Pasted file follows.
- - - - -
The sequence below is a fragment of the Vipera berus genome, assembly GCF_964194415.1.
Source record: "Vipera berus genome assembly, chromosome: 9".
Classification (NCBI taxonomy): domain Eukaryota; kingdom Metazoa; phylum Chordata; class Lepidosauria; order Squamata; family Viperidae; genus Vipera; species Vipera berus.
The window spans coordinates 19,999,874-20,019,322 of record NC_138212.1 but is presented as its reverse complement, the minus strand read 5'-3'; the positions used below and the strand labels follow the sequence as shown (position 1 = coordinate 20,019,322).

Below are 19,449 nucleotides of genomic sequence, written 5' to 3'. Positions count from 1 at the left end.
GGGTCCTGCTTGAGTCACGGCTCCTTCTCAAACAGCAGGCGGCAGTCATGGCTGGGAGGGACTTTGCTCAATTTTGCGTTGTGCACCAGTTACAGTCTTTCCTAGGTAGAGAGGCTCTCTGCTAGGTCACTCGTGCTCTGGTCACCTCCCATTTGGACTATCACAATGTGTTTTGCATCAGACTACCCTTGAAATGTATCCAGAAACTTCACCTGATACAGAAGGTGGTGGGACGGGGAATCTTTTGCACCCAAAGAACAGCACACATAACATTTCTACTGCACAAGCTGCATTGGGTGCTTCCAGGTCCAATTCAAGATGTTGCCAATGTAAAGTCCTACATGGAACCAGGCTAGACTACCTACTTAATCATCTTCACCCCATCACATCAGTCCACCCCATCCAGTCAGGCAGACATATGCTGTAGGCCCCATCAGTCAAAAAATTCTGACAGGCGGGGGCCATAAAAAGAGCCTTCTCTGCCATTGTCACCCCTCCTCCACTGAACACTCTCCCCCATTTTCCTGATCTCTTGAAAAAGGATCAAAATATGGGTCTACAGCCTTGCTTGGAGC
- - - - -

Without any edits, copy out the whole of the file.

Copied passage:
The sequence below is a fragment of the Vipera berus genome, assembly GCF_964194415.1.
Source record: "Vipera berus genome assembly, chromosome: 9".
Classification (NCBI taxonomy): domain Eukaryota; kingdom Metazoa; phylum Chordata; class Lepidosauria; order Squamata; family Viperidae; genus Vipera; species Vipera berus.
The window spans coordinates 19,999,874-20,019,322 of record NC_138212.1 but is presented as its reverse complement, the minus strand read 5'-3'; the positions used below and the strand labels follow the sequence as shown (position 1 = coordinate 20,019,322).

Below are 19,449 nucleotides of genomic sequence, written 5' to 3'. Positions count from 1 at the left end.
GGGTCCTGCTTGAGTCACGGCTCCTTCTCAAACAGCAGGCGGCAGTCATGGCTGGGAGGGACTTTGCTCAATTTTGCGTTGTGCACCAGTTACAGTCTTTCCTAGGTAGAGAGGCTCTCTGCTAGGTCACTCGTGCTCTGGTCACCTCCCATTTGGACTATCACAATGTGTTTTGCATCAGACTACCCTTGAAATGTATCCAGAAACTTCACCTGATACAGAAGGTGGTGGGACGGGGAATCTTTTGCACCCAAAGAACAGCACACATAACATTTCTACTGCACAAGCTGCATTGGGTGCTTCCAGGTCCAATTCAAGATGTTGCCAATGTAAAGTCCTACATGGAACCAGGCTAGACTACCTACTTAATCATCTTCACCCCATCACATCAGTCCACCCCATCCAGTCAGGCAGACATATGCTGTAGGCCCCATCAGTCAAAAAATTCTGACAGGCGGGGGCCATAAAAAGAGCCTTCTCTGCCATTGTCACCCCTCCTCCACTGAACACTCTCCCCCATTTTCCTGATCTCTTGAAAAAGGATCAAAATATGGGTCTACAGCCTTGCTTGGAGC